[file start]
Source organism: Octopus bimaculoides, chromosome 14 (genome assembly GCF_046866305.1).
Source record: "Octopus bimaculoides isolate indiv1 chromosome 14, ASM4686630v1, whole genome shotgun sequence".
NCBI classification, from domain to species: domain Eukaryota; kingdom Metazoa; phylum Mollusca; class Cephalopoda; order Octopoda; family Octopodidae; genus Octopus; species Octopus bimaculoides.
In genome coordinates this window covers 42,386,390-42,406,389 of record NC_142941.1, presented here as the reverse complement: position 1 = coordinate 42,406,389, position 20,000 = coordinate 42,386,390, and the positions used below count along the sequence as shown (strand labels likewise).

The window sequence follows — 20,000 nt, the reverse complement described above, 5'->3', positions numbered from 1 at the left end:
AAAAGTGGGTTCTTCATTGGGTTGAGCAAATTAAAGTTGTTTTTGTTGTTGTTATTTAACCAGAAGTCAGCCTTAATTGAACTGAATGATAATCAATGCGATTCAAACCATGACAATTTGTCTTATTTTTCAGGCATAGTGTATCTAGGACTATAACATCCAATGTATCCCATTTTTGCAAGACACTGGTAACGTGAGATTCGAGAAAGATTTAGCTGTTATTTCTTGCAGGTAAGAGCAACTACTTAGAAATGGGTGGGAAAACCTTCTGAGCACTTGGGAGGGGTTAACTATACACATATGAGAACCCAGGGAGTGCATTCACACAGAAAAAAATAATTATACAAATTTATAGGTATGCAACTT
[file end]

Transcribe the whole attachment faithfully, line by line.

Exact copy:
Source organism: Octopus bimaculoides, chromosome 14 (genome assembly GCF_046866305.1).
Source record: "Octopus bimaculoides isolate indiv1 chromosome 14, ASM4686630v1, whole genome shotgun sequence".
NCBI classification, from domain to species: domain Eukaryota; kingdom Metazoa; phylum Mollusca; class Cephalopoda; order Octopoda; family Octopodidae; genus Octopus; species Octopus bimaculoides.
In genome coordinates this window covers 42,386,390-42,406,389 of record NC_142941.1, presented here as the reverse complement: position 1 = coordinate 42,406,389, position 20,000 = coordinate 42,386,390, and the positions used below count along the sequence as shown (strand labels likewise).

The window sequence follows — 20,000 nt, the reverse complement described above, 5'->3', positions numbered from 1 at the left end:
AAAAGTGGGTTCTTCATTGGGTTGAGCAAATTAAAGTTGTTTTTGTTGTTGTTATTTAACCAGAAGTCAGCCTTAATTGAACTGAATGATAATCAATGCGATTCAAACCATGACAATTTGTCTTATTTTTCAGGCATAGTGTATCTAGGACTATAACATCCAATGTATCCCATTTTTGCAAGACACTGGTAACGTGAGATTCGAGAAAGATTTAGCTGTTATTTCTTGCAGGTAAGAGCAACTACTTAGAAATGGGTGGGAAAACCTTCTGAGCACTTGGGAGGGGTTAACTATACACATATGAGAACCCAGGGAGTGCATTCACACAGAAAAAAATAATTATACAAATTTATAGGTATGCAACTT